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Non-uniformity of feTurbulence

From: Yuqian Li <liyuqian@google.com>
Date: Tue, 21 Feb 2017 13:51:27 -0500
Message-ID: <CACrk9yQMGGN4U-D5NOdZSK8FS6z7epGQKvFFRhCbkAtvhZu7zw@mail.gmail.com>
To: www-svg@w3.org
As https://www.w3.org/TR/SVG/filters.html#feTurbulenceElement specifies,
feTurbulence creates a Perlin turbulance, which should be uniform in all
directions (fGradient should be uniformly distributed on a ball).

However, it seems that the specific implementation (source code) in the W3C
Recommendation violates such uniformity: it directly normalizes a random
vector from [-1, -1] x [1, 1] to a unit vector (so it's uniformly
distributed on a box, rather than a ball). It generates more diagonal
gradient than horizontal/vertical ones. In Perlin's paper, it's recommended
to discard vectors with length greater than 1, and only normalizes the
remaining ones to unit vectors as the random gradient. (There are many ways
of generating uniformly random vectors on a ball; the 3rd answer in this Q/A
<http://math.stackexchange.com/questions/44689/how-to-find-a-random-axis-or-unit-vector-in-3d>
is
what's described here; it's probably the cheapest one for our 2D cases.)

For the difference, please see the attached images. In
full_original_circle.png, there are more diagonal white lines than
vertical/horizontal lines; if we rotate it by 45 degrees, we notice a
significant increase of vertical/horizontal lines and decrease of diagonal
lines in full_original_circle_45.png. On the other hand, if we properly do
the normalization (discard vectors with length greater than 1), the
full_normalize_circle.png and full_normalize_circle_45.png both have
similar number of diagonal lines and vertical/horizontal lines.

The following is the original W3C implementation:

  for(k = 0; k < 4; k++)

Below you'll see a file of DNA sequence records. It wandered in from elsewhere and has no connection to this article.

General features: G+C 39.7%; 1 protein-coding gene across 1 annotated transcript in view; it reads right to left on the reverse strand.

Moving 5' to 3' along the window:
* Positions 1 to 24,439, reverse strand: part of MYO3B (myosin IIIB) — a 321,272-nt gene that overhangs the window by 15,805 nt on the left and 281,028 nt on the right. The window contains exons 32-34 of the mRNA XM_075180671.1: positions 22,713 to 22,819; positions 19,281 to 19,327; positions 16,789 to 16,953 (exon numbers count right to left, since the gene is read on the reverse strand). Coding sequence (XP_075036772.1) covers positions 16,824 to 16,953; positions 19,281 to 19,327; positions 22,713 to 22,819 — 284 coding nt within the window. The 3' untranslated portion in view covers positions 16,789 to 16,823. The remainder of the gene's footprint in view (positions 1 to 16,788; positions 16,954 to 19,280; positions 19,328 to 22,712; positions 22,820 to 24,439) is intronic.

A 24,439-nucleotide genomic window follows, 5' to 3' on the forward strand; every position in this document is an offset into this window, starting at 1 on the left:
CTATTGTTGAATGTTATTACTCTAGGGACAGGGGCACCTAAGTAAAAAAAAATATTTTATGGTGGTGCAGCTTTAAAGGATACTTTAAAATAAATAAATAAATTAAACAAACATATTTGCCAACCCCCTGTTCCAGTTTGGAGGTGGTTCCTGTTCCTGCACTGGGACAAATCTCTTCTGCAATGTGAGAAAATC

{
    for(i = 0; i < BSize; i++)
    {
      uLatticeSelector[i] = i;
      for (j = 0; j < 2; j++)
        fGradient[k][i][j] = (double)(((lSeed = random(lSeed)) %
(BSize + BSize)) - BSize) / BSize;
      s = double(sqrt(fGradient[k][i][0] * fGradient[k][i][0] +
fGradient[k][i][1] * fGradient[k][i][1]));
      fGradient[k][i][0] /= s;
      fGradient[k][i][1] /= s;
    }
  }


And here's the properly normalized implementation that generates gradient
uniformly in all directions:

  for(k = 0; k < 4; k++)
  {
    for(i = 0; i < BSize; i++)
    {
      uLatticeSelector[i] = i;
      for (j = 0; j < 2; j++)
        fGradient[k][i][j] = (double)(((lSeed = random(lSeed)) %
(BSize + BSize)) - BSize) / BSize;
      s = double(sqrt(fGradient[k][i][0] * fGradient[k][i][0] +
fGradient[k][i][1] * fGradient[k][i][1]));

      if (s > BSize) {

          i--; // discard the current random vector; try it again.

          continue;

      }

      fGradient[k][i][0] /= s;
      fGradient[k][i][1] /= s;
    }
  }

Thanks,
Yuqian



full_original_circle.png
(image/png attachment: full_original_circle.png)

full_original_circle_45.png
(image/png attachment: full_original_circle_45.png)

full_normalize_circle.png
(image/png attachment: full_normalize_circle.png)

full_normalize_circle_45.png
(image/png attachment: full_normalize_circle_45.png)

Received on Tuesday, 28 February 2017 22:25:07 UTC

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